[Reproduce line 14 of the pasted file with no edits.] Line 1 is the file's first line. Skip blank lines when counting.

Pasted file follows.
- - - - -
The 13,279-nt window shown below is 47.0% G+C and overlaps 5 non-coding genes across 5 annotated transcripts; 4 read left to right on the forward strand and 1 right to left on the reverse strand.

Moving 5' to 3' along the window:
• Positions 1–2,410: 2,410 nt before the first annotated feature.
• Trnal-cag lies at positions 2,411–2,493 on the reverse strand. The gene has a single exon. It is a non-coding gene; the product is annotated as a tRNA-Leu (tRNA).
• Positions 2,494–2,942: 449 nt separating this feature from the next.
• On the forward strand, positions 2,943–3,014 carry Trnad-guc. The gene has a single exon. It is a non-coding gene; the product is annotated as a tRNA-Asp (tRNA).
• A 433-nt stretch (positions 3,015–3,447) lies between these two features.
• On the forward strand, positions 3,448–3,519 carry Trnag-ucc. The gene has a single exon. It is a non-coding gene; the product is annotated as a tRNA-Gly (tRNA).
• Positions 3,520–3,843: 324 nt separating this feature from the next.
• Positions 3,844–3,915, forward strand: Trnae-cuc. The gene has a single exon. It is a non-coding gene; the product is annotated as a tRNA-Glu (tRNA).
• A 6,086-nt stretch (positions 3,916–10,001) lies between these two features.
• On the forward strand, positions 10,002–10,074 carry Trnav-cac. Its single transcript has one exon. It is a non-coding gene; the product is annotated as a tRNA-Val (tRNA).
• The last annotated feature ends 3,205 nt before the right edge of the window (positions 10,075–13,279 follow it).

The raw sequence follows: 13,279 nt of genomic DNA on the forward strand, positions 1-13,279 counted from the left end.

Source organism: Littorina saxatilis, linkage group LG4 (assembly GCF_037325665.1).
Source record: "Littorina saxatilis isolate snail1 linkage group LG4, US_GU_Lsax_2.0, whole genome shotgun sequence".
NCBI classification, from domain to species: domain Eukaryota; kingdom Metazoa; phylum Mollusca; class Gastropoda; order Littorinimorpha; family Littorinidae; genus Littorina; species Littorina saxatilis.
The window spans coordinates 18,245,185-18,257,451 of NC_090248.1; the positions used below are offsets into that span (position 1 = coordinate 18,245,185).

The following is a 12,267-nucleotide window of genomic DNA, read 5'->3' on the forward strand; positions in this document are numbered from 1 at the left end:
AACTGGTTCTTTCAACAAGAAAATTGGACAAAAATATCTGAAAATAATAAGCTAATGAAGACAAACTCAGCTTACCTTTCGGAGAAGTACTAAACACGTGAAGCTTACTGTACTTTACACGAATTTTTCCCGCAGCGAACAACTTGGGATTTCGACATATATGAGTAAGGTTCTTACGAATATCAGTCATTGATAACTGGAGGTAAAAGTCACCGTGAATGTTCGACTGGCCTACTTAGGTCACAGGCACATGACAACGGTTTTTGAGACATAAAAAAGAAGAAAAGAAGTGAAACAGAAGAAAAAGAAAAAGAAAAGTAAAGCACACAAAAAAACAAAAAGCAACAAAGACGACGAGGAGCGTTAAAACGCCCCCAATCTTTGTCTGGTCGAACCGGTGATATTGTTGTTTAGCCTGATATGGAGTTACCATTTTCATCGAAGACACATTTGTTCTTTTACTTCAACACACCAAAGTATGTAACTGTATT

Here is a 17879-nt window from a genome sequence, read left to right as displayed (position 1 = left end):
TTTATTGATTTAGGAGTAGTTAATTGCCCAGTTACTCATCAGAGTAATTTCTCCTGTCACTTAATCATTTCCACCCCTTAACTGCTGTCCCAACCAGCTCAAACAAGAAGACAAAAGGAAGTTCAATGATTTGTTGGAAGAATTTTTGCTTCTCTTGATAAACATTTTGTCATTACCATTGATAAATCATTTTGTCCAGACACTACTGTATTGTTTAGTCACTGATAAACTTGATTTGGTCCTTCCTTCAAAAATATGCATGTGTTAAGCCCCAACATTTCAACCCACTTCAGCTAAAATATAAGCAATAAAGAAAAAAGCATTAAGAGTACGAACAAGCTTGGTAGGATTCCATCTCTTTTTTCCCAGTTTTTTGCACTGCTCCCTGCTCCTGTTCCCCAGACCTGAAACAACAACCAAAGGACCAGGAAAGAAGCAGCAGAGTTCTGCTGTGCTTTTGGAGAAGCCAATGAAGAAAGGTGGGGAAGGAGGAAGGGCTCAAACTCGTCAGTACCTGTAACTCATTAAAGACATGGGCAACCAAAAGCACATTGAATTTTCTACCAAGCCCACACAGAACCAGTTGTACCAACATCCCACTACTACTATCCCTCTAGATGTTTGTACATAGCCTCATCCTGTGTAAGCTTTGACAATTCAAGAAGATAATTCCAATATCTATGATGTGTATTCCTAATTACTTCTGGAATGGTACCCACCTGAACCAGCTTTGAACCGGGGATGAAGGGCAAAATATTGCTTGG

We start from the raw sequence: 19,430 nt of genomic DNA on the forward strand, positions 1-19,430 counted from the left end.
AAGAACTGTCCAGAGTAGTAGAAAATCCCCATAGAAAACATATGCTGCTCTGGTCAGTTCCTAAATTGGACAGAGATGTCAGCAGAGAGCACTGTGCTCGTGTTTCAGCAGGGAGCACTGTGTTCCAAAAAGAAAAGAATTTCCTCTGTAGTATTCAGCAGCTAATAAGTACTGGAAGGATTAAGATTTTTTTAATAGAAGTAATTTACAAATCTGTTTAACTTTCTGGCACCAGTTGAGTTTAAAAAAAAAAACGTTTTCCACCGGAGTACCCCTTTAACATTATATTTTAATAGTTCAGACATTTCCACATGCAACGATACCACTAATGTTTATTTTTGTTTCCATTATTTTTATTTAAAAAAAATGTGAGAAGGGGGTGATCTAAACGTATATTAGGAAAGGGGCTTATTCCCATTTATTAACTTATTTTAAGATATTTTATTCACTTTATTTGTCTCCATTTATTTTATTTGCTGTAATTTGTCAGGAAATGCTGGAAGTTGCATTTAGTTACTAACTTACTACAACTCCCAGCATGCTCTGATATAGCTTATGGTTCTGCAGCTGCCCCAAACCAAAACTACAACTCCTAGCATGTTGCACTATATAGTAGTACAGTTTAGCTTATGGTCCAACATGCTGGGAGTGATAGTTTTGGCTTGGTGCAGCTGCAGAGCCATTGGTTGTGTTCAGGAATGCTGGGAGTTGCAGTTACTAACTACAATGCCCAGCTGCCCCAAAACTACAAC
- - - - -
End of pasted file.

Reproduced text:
The raw sequence follows: 13,279 nt of genomic DNA on the forward strand, positions 1-13,279 counted from the left end.